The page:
The current polling paints a clear picture: Labor has a longstanding solid lead, but it is not large enough for the government to give up hope. Personal satisfaction ratings for Turnbull are poor, which could encourage some within his party to consider an alternative leader.

It’s worth comparing the latest polling with support for Tony Abbott and the Coalition in opposition before the 2013 election. Labor scraped back in to government as a minority at the 2010 election and, within months, the Coalition had taken the lead.

The Coalition’s lead went up and down throughout 2011 and 2012 but the Abbott-led opposition tended to hold a bigger lead, with some polls putting the Coalition on more than 60% of the two-party-preferred vote. Its support dropped as the election neared, and the result was closer than the polls had predicted for most of the previous term.

What about ‘preferred prime minister’ – does that matter?

Despite leading on the other standard question asked in national polling – “preferred prime minister” – the government can’t take much comfort from it.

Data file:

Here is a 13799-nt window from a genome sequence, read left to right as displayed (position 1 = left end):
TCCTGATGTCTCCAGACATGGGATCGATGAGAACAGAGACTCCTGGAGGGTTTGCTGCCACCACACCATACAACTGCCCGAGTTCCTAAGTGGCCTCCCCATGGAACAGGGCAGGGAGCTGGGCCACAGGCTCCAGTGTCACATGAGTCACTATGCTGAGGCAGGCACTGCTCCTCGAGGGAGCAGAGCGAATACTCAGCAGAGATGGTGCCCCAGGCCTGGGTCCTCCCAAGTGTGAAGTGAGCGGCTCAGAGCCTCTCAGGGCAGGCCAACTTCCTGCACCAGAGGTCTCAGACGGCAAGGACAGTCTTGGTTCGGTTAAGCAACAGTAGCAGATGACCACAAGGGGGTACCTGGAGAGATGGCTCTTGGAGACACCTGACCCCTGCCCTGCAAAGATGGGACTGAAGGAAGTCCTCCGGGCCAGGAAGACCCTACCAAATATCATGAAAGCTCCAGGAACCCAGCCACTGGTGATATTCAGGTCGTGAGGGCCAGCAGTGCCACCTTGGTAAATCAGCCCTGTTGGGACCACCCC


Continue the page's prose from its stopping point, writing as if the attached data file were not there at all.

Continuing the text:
Turnbull continues to outperform Shorten when voters are asked to name their preferred prime minister but this question does not do a good job of predicting election results. There is a substantial bias towards the incumbent, and opposition leaders in an election-winning position often remain behind on this question until they win power.

Satisfaction questions also do not do a particularly good job of predicting an election, though they can be helpful in explaining a party’s polling position. Turnbull had a strong positive satisfaction rating when he became prime minister yet this crashed into negative territory in early 2016, and he has remained neck-and-neck with Shorten pretty much since the last election. Party leaders are often replaced at a point where they have poor satisfaction ratings.

The current polling paints a clear picture: Labor has a longstanding solid lead, but it is not large enough for the government to give up hope. Personal satisfaction ratings for Turnbull are poor, which could encourage some within his party to consider an alternative leader.

If there is a change of Liberal leader, we could expect a shift in the polling but this may be only temporary. It would take time before the impact of the change on the polls became clear.